Why It’s Time to Replace Your On-Premises IAM with a Cloud Solution
What could your IT staff do with an extra 875 hours per year? In a recent Okta survey, that’s how much one large university said it spends fielding 3,500 password resets annually.
The password pain point isn’t new, of course, but it’s consuming more time and patience than ever as more applications migrate to the cloud. The same Okta survey found that within two years, 62 percent of higher education applications will be in the cloud, up from 39 percent today.
Identity and access management systems are a convenient, effective way to balance security and user experience. That’s why many colleges and universities have been using IAM for years. The catch is many of their IAM solutions are outdated and lack features that IT staff and users want.
For example, consumer experiences have conditioned faculty and students to expect self-service password recovery. So, they’re understandably frustrated when their college’s applications don’t provide that option.
In fact, that’s the case at the aforementioned large university that gets 3,500 password-reset calls each year. Okta’s study found that IT staff typically spend 15 minutes on each password reset. By enabling self-service, a modern IAM solution can free staff to spend time on more important tasks.
MORE FROM EDTECH: Check out how adopting zero trust networks can improve universities' security postures.
Reliability and Ease of Management Stand Out for Cloud IAM
Nearly half of the institutions in Okta’s survey said IAM solution reliability is a major challenge. One reason: Although many colleges have cloud-first strategies, their IAM solutions are on-premises. This requires features to support disaster recovery and upgrades that do not require taking the entire IAM platform offline.
A cloud IAM solution eliminates the need for — and expense of — those features. And, as with manual password resets, the time staff spent managing those features now can be repurposed.
On-premises IAM also requires a custom connector for each target system. Building a connector for a new app costs $50,000 to $100,000, plus another 15 percent annually to maintain it, Okta says. With a cloud IAM, that development cost drops to $15,000-$25,000.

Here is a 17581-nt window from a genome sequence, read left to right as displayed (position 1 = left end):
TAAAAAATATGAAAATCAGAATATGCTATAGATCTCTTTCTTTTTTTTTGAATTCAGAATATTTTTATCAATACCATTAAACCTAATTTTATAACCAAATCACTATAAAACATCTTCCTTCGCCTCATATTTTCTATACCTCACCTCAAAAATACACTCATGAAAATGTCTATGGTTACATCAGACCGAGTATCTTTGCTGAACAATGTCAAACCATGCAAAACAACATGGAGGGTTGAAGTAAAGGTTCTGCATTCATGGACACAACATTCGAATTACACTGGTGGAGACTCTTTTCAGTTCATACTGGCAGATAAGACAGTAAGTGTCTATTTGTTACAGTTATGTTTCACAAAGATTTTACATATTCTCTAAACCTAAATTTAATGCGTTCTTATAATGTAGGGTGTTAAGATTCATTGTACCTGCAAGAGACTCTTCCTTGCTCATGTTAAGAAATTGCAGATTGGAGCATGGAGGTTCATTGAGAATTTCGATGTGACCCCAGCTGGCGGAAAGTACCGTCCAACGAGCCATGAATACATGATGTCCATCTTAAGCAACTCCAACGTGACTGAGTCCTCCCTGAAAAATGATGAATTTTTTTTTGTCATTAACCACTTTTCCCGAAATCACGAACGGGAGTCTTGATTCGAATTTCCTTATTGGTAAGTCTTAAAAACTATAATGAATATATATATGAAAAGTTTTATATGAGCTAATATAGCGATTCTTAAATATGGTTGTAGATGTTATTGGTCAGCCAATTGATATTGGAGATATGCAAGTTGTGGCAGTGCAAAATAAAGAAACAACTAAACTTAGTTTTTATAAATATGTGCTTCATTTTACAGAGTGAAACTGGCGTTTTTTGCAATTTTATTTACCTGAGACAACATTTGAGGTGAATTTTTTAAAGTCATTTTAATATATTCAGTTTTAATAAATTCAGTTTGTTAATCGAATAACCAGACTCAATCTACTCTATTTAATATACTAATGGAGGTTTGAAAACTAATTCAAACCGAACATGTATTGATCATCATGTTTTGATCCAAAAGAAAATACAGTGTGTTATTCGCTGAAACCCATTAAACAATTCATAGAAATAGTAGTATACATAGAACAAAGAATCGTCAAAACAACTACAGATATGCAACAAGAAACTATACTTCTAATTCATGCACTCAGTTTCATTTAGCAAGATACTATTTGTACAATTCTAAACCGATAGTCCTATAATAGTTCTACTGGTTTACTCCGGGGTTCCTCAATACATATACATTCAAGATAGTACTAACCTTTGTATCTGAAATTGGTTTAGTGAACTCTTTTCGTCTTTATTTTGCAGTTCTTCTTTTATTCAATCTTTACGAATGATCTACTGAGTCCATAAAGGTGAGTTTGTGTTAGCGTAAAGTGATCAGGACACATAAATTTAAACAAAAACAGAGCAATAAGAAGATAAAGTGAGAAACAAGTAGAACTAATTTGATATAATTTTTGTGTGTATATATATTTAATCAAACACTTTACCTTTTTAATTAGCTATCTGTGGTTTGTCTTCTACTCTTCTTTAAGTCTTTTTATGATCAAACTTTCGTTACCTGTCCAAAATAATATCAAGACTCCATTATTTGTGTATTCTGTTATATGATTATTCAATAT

MORE FROM EDTECH: See how universities can use identity and access management to approach common pain points in cloud security.
Cloud IAM Offers Scalability to Support the Student Lifecycle
Scalability is another pain point. For example, when students graduate each spring, IT doesn’t have several hundred or thousand fewer students to support. As alumni, those graduates may receive services such as lifetime email access or a year’s access to files in their college’s cloud storage.
Either way, the IAM system will have to manage these post-graduate identities for an extended period in addition to the identities of new students. A cloud IAM system helps colleges scale up gracefully and cost-effectively.
For incoming students, a solution such as Okta’s lifecycle management option can enable self-service registration. And as their college careers progress, this solution automatically detects profile attributes across multiple applications and makes updates accordingly. That frees IT staff from manual tasks such as provisioning requests.
Another common challenge is the common practice of storing alumni, student, faculty and staff identities in multiple Active Directory and Lightweight Directory Access Protocol domains. A cloud IAM solution eliminates that inefficiency by providing a single, centralized place to manage all those identities. That’s one more reason to why a cloud-first strategy should make IAM a key component.
This article is part of EdTech: Focus on Higher Education’s UniversITy blog series.